by Mark Saleski Over the years I have spent many pen scrawls, pencil swipes, and keystrokes trying to describe what it is about ‘out’ music that moves me so much. Sometimes it’s pretty easy
Post Tagged with: "Jazz"
Don’t get me wrong, I love jazz guitarists who derive their inspiration from guys like Wes Montgomery, Kenny Burrell and Pat Metheny, but it’s so refreshing to hear a new guitarist come along who excels by taking the road less traveled. That’s former child prodigy guitarist Julian Lage, who seems to be more in line with the vocabulary of swingRead More
by Mark Saleski Why do people hit a musical wall at a certain point in their life? They stop listening to anything put out after their high school (or college) years. Worst of all: they just stop listening. Music is no longer a part of their life.
Art Blakey is spoken about a lot in our little ‘berg on the internet, and like most other admirers of his Jazz Messengers body of work, we tend to focus more on the late 50s-mid 60s era that included so many future jazz icons
Stan Kenton would have been 100 this year and, in many ways, he’s as misunderstood now as he was in his own time.
Author Jonathan Franzen (The Corrections, Freedom) was feeling sort of burned out and overexposed after spending several months book touring, with his personal history a constant subject. His solution was to travel to a remote island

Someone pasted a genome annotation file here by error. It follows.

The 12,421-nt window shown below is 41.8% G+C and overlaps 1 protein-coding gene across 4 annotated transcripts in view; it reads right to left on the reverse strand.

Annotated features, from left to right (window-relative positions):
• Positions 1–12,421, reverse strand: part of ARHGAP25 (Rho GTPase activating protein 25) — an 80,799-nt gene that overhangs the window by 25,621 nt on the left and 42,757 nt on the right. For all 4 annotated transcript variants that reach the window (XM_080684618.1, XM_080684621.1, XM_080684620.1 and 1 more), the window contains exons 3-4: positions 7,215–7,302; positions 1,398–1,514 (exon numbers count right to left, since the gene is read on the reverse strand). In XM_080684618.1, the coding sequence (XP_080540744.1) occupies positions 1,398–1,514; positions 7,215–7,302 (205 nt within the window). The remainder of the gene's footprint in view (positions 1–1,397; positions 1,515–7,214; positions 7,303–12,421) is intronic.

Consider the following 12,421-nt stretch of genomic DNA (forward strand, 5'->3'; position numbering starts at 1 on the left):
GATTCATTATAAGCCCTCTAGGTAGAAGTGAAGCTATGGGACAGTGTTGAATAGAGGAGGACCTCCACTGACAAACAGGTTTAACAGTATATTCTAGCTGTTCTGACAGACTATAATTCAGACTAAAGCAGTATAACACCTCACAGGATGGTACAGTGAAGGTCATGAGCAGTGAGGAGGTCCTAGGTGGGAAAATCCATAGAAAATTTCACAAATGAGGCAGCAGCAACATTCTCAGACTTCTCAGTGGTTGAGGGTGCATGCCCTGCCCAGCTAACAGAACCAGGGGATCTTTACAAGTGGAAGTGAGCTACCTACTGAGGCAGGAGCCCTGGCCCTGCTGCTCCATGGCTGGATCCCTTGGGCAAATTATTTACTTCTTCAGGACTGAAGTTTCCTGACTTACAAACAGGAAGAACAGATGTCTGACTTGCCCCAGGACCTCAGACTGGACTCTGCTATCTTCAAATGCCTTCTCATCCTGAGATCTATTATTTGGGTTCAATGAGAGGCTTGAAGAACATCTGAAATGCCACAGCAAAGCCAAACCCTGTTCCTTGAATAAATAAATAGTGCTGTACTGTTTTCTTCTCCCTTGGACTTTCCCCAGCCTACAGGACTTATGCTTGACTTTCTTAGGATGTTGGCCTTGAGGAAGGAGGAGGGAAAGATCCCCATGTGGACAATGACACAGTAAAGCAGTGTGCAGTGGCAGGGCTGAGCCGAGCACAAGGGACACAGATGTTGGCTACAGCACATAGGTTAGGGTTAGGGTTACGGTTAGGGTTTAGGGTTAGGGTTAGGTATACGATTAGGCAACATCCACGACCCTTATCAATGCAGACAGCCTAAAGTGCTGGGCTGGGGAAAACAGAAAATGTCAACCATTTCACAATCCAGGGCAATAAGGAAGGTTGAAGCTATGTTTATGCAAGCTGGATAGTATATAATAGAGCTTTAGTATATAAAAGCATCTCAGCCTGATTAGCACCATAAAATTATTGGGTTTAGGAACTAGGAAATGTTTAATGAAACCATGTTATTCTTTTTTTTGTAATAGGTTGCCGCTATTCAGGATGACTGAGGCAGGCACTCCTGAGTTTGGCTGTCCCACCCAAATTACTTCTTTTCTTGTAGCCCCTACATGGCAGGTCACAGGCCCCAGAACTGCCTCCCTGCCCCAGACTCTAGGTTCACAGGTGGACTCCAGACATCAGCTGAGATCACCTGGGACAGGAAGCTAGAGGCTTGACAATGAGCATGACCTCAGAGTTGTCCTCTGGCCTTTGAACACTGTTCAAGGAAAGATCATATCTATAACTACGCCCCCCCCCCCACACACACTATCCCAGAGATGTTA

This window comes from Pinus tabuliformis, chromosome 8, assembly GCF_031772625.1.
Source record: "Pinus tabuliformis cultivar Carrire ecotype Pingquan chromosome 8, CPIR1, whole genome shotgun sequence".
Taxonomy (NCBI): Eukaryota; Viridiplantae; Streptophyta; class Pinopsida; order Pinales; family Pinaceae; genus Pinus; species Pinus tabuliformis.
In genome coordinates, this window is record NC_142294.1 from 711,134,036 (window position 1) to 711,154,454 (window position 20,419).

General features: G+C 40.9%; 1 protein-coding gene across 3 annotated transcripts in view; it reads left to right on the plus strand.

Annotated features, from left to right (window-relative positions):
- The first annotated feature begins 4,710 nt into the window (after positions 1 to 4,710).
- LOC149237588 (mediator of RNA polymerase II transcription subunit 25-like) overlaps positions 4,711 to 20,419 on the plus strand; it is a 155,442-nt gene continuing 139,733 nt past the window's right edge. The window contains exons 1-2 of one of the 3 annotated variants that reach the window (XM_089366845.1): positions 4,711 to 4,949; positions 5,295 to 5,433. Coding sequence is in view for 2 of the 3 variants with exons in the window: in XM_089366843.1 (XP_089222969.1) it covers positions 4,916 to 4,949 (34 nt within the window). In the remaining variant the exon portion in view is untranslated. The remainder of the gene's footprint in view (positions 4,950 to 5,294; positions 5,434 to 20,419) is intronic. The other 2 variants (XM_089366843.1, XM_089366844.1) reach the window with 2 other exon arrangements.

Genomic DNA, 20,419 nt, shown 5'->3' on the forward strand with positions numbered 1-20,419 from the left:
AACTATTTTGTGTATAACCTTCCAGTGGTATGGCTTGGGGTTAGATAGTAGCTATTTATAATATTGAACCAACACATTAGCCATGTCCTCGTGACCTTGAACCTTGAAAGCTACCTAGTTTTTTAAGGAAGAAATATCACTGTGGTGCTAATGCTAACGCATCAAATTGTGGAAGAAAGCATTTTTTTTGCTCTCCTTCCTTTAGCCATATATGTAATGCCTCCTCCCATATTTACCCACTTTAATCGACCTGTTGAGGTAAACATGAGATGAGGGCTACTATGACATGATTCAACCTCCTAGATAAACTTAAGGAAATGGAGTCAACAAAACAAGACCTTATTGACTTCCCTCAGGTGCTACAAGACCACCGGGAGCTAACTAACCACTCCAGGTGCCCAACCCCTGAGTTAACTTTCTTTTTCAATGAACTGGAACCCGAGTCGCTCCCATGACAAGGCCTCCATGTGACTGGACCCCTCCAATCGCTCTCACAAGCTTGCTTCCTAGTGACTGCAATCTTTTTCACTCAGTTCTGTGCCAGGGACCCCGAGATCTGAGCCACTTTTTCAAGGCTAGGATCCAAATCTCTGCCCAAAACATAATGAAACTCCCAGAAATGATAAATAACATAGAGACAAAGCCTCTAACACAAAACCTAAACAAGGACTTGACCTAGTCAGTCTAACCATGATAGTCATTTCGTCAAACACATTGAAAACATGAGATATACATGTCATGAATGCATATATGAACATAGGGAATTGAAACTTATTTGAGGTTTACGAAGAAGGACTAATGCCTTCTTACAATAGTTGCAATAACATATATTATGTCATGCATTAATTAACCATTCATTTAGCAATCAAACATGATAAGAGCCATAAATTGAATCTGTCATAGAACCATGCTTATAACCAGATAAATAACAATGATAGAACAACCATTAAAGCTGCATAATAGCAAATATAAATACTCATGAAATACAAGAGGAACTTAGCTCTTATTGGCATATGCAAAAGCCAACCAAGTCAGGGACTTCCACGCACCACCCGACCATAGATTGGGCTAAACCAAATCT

It’s been a couple of years since we last heard from pre-eminent jazz rhythmist Jeff “Tain” Watts, when his star-studded engagement Watts was introduced.
Clarinetist Mort Weiss, who turns 76 years young tomorrow, is ten years into a remarkable comeback after laying off working as a musician for four — that’s right — four decades.
Shane Endsley might not be a familiar name to you, but the Grammy-nominated funk-rock-jazz group he cofounded Kneebody might be. Even if it isn’t, this trumpeter who’d gigged with Charlie Hunter, Ben Allison and Chris Speed became more noticeable with the debut of his own Music Band. Then The Other was supposed to be a vehicle for Endsley’s simpler melodiesRead More
by Mark Saleski There are two things that can be counted on when cracking open a new Carla Bley Big Band record: 1. many, many interesting and twisty passages of musical architecture and 2. volume. Oh yes, the horn section is enormous